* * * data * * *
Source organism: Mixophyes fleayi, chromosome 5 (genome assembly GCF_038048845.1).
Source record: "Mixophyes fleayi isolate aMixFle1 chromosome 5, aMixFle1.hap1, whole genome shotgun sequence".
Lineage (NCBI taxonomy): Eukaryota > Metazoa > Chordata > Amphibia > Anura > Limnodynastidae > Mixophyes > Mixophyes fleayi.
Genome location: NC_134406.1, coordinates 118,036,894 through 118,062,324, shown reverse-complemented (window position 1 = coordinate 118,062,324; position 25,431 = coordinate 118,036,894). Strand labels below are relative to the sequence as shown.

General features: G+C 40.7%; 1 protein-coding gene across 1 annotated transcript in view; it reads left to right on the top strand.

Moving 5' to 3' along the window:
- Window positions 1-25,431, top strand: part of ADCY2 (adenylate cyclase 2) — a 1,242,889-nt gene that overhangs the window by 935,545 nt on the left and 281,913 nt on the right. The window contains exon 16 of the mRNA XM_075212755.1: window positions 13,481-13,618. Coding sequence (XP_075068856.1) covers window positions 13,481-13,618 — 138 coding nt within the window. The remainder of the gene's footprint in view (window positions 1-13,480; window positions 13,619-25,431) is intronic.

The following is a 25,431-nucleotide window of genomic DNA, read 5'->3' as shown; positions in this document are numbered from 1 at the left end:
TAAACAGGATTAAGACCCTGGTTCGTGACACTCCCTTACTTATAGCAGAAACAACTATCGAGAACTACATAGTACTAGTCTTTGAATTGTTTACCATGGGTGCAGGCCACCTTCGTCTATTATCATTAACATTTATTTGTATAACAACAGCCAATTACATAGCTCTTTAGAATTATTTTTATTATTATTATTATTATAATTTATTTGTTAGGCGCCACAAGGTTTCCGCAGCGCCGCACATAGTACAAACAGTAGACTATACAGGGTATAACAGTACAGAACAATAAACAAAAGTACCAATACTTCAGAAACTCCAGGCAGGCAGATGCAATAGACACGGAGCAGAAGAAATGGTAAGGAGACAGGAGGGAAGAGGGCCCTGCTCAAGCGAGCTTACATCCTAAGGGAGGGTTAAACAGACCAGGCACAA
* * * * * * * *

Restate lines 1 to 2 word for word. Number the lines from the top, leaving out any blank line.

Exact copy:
Source organism: Mixophyes fleayi, chromosome 5 (genome assembly GCF_038048845.1).
Source record: "Mixophyes fleayi isolate aMixFle1 chromosome 5, aMixFle1.hap1, whole genome shotgun sequence".